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Streamline; Vol. 6; No. 3; Winter 2001/02 Underhill, Donna (editor)
2002
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Abstract: The first impressions of fans can be that they are excellent opportunities for logging, clearing for farms, building roads and locating communities. These gently sloping conical deposits of sediments form where streams lose confinement. They appear as an oasis of opportunity in mountainous and hilly terrain. Such is the case across British Columbia. However, experience has proven time and again that these landforms present a range of significant hazards. Periodic debris flows and floods spread sediments and water well beyond the unvegetated channel. Seemingly innocent excavations into the gravel channels quickly become deeply entrenched gorges. Streamside vegetation clearing leads to channel widening with de-watering of the shallow channel as summer progresses. Fans in British Columbia are very definitely a hazard for human developments, but we generally recognize this too late. As there are disturbed fans throughout B.C., it would also appear that we don’t seem to “learn our lessons”.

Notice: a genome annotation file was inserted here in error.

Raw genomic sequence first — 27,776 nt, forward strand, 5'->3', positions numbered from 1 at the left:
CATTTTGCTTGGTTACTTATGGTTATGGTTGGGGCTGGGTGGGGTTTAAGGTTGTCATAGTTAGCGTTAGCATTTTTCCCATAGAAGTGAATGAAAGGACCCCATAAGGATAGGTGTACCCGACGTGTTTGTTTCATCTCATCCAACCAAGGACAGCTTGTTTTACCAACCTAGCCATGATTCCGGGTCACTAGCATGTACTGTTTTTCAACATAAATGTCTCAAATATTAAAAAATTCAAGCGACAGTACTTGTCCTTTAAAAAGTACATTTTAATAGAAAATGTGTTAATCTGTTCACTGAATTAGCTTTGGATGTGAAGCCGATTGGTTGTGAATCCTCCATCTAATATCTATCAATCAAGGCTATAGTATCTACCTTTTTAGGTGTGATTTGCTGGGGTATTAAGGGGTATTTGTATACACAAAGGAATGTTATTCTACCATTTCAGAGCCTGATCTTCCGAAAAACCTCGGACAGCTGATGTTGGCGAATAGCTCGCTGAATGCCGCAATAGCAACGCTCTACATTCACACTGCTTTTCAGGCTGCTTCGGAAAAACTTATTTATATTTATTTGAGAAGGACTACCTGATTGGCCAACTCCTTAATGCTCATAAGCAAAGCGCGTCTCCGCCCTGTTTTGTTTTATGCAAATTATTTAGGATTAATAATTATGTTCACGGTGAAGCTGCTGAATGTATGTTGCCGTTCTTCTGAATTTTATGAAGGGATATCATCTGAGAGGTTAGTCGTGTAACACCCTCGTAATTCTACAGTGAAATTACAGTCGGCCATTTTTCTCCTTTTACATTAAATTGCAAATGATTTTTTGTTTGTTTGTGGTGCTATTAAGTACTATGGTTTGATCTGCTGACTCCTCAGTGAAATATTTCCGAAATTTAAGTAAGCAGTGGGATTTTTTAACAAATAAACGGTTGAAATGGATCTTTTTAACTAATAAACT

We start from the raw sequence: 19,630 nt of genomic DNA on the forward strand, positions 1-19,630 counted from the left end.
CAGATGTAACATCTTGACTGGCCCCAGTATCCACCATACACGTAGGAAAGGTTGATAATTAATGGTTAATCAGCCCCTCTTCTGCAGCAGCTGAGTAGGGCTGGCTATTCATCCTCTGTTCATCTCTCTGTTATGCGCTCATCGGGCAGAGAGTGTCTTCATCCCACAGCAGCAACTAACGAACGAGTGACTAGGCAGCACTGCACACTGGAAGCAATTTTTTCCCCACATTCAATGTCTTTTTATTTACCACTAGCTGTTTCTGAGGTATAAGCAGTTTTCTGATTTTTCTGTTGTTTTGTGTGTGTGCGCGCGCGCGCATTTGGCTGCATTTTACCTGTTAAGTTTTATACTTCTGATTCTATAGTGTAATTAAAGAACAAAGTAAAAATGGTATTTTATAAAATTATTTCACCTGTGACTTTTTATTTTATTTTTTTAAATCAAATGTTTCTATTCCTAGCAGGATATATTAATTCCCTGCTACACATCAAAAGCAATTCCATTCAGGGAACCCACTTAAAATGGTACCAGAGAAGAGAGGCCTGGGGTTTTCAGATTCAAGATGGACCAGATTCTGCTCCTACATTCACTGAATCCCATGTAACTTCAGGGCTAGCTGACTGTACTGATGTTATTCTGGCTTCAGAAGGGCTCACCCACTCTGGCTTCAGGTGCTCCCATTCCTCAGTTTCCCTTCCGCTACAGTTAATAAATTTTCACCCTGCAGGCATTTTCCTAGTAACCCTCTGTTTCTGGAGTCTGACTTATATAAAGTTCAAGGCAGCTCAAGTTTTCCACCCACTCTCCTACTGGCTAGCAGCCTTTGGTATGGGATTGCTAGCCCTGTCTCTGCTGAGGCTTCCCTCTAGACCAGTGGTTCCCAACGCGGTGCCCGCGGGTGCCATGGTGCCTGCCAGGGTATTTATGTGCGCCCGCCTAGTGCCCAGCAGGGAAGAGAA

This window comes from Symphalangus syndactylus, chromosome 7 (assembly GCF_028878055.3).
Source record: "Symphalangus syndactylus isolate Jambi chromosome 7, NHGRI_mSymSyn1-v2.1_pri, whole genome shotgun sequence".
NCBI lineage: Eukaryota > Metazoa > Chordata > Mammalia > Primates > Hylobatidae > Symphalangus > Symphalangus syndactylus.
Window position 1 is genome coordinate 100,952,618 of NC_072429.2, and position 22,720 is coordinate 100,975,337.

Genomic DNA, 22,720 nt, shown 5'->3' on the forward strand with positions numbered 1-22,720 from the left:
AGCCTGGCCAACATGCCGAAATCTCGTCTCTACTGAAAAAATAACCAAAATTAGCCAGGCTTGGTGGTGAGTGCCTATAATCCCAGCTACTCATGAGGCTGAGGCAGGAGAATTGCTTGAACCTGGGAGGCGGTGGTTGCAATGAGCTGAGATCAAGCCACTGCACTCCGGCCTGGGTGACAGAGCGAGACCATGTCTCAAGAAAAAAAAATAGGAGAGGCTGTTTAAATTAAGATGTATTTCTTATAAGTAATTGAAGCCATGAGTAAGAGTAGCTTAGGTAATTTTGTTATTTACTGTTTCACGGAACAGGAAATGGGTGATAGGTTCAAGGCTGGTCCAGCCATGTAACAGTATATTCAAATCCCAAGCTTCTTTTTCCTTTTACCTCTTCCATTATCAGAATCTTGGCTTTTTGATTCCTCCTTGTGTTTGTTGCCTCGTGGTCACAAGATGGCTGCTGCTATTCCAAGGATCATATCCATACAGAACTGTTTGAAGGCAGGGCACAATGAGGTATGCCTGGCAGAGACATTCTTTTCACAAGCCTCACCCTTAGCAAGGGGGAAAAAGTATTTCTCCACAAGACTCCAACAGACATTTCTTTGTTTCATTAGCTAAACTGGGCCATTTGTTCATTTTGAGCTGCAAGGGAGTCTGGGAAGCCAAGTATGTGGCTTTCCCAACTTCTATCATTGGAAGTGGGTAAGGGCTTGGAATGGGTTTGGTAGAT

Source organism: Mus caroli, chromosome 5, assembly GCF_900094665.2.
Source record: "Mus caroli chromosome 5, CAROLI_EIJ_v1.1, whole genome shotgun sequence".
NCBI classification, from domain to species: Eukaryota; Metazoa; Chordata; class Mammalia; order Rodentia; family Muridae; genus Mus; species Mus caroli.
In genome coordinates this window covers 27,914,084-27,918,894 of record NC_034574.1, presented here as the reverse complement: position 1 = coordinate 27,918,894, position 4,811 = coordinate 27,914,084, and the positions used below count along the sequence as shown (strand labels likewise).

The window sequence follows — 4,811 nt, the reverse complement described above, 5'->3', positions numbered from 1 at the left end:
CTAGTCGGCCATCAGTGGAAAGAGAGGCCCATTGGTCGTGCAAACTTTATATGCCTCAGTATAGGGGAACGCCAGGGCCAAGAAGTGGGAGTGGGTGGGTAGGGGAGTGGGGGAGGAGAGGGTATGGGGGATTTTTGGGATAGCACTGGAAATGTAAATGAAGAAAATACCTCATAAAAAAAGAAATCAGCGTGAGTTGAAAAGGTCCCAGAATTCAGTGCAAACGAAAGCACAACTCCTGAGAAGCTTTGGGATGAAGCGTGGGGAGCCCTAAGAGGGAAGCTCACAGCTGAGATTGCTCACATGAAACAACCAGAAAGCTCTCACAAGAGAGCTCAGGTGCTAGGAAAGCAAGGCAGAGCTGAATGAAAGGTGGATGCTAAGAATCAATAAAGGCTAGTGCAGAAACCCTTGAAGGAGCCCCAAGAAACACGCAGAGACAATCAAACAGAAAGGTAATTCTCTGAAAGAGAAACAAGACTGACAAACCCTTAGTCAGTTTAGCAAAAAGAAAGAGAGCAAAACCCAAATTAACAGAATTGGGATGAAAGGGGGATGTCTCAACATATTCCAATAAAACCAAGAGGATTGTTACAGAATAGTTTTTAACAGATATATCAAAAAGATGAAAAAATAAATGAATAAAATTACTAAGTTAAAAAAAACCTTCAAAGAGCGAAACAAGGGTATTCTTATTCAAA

Underhill, Donna (editor). 2002. Streamline; Vol. 6; No. 3; Winter 2001/02. Ministry of Forests; Watershed Restoration Program; Ministry of Sustainable Resource Management; Ministry of Water, Land and Air Protection. Streamline. Vol. 6. No. 3
 
Topic: Conservation + Management (Ecosystems-Habitat)
Keywords: logging, roads, watershed, restoration, rehabilitation
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